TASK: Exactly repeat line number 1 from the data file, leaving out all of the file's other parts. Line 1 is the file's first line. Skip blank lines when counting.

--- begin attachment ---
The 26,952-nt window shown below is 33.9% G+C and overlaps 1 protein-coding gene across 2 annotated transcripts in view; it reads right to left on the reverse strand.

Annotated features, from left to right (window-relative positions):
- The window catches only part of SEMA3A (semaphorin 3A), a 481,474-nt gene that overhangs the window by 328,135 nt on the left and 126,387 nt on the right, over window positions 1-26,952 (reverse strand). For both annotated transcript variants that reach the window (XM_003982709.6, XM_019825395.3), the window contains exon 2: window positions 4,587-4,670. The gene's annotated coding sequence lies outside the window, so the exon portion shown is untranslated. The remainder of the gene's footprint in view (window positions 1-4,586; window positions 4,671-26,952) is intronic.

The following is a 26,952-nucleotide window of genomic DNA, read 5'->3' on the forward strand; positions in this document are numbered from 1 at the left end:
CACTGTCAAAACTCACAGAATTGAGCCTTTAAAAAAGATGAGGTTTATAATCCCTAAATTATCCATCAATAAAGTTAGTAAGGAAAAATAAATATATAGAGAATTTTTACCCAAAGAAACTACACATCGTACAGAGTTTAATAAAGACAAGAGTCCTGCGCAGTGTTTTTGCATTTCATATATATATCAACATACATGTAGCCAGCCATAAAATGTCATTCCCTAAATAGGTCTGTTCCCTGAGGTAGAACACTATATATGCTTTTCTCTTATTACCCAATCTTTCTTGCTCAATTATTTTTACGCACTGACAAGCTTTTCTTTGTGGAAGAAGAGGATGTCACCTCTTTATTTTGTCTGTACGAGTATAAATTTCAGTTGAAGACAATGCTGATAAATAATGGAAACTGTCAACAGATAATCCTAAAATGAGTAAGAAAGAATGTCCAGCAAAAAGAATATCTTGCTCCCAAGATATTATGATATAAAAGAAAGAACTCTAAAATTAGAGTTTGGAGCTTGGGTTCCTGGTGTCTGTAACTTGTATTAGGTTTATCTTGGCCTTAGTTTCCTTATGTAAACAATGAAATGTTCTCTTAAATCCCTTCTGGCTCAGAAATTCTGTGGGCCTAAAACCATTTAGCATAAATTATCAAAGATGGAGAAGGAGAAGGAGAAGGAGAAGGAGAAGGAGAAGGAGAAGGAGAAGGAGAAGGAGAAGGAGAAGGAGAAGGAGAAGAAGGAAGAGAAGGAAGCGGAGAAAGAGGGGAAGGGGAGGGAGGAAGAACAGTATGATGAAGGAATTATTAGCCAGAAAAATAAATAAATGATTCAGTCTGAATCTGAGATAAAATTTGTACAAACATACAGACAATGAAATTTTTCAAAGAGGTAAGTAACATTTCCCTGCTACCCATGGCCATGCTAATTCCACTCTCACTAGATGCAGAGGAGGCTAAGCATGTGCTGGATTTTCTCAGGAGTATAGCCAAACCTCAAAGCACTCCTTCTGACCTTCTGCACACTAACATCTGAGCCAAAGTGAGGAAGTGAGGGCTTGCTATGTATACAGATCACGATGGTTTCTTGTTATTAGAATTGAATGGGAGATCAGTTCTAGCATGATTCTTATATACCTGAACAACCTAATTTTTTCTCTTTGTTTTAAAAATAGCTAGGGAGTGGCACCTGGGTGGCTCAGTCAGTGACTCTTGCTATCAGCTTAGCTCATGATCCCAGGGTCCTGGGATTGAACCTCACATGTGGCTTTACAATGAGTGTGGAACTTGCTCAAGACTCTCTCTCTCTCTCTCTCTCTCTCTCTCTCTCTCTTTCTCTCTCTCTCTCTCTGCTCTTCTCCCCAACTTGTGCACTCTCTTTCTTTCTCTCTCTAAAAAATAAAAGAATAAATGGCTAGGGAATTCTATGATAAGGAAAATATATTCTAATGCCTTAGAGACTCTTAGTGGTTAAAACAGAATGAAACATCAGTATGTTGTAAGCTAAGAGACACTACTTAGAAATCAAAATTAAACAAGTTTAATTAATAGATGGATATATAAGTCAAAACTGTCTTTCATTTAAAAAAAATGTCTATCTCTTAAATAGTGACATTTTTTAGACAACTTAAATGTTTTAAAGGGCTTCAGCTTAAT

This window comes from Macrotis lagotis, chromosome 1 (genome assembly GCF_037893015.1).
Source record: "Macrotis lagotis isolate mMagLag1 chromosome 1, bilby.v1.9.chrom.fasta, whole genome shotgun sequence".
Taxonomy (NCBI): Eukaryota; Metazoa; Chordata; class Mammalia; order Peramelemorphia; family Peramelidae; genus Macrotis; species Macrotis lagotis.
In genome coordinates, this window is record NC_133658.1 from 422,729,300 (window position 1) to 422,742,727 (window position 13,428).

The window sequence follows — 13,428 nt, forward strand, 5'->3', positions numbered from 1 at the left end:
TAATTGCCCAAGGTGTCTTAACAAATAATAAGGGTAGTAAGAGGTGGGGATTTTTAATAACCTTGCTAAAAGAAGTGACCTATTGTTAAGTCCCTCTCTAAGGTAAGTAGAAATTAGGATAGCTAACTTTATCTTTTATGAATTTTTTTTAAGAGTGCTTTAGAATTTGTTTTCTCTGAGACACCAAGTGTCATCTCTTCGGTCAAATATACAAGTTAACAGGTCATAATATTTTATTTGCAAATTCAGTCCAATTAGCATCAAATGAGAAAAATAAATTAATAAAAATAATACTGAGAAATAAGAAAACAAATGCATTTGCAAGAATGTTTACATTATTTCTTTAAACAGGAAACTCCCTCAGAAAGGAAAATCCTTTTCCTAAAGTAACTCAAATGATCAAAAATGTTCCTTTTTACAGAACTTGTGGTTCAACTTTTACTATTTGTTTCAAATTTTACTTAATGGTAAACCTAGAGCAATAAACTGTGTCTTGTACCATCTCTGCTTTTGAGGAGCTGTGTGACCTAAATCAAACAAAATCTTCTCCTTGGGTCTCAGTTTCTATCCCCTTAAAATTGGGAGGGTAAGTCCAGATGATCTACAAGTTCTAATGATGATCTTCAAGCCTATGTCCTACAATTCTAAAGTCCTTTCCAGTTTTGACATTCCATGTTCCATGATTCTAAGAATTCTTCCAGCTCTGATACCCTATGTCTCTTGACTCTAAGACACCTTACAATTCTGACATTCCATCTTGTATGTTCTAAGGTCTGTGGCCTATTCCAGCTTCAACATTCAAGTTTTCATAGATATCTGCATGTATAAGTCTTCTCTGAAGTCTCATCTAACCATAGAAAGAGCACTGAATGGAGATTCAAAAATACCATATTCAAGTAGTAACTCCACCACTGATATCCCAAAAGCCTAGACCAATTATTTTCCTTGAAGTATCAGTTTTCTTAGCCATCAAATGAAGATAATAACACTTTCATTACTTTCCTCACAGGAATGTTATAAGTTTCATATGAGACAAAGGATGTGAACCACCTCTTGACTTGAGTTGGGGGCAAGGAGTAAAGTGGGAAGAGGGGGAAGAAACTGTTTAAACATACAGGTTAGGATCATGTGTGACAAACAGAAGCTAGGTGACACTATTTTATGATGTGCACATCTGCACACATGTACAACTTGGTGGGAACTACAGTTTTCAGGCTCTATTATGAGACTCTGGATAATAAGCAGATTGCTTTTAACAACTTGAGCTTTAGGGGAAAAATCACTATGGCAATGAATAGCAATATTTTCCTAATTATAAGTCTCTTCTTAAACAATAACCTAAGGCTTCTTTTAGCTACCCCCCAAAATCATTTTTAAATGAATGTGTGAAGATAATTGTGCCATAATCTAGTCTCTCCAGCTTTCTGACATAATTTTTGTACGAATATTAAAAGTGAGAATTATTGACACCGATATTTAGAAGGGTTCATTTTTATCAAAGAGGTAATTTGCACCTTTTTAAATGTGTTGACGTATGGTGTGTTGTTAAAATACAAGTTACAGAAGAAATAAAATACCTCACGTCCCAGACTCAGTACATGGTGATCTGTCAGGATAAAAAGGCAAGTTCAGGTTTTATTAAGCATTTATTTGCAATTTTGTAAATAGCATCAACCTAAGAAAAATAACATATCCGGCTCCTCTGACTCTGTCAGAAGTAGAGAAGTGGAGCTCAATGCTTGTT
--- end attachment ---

The 26,952-nt window shown below is 33.9% G+C and overlaps 1 protein-coding gene across 2 annotated transcripts in view; it reads right to left on the reverse strand.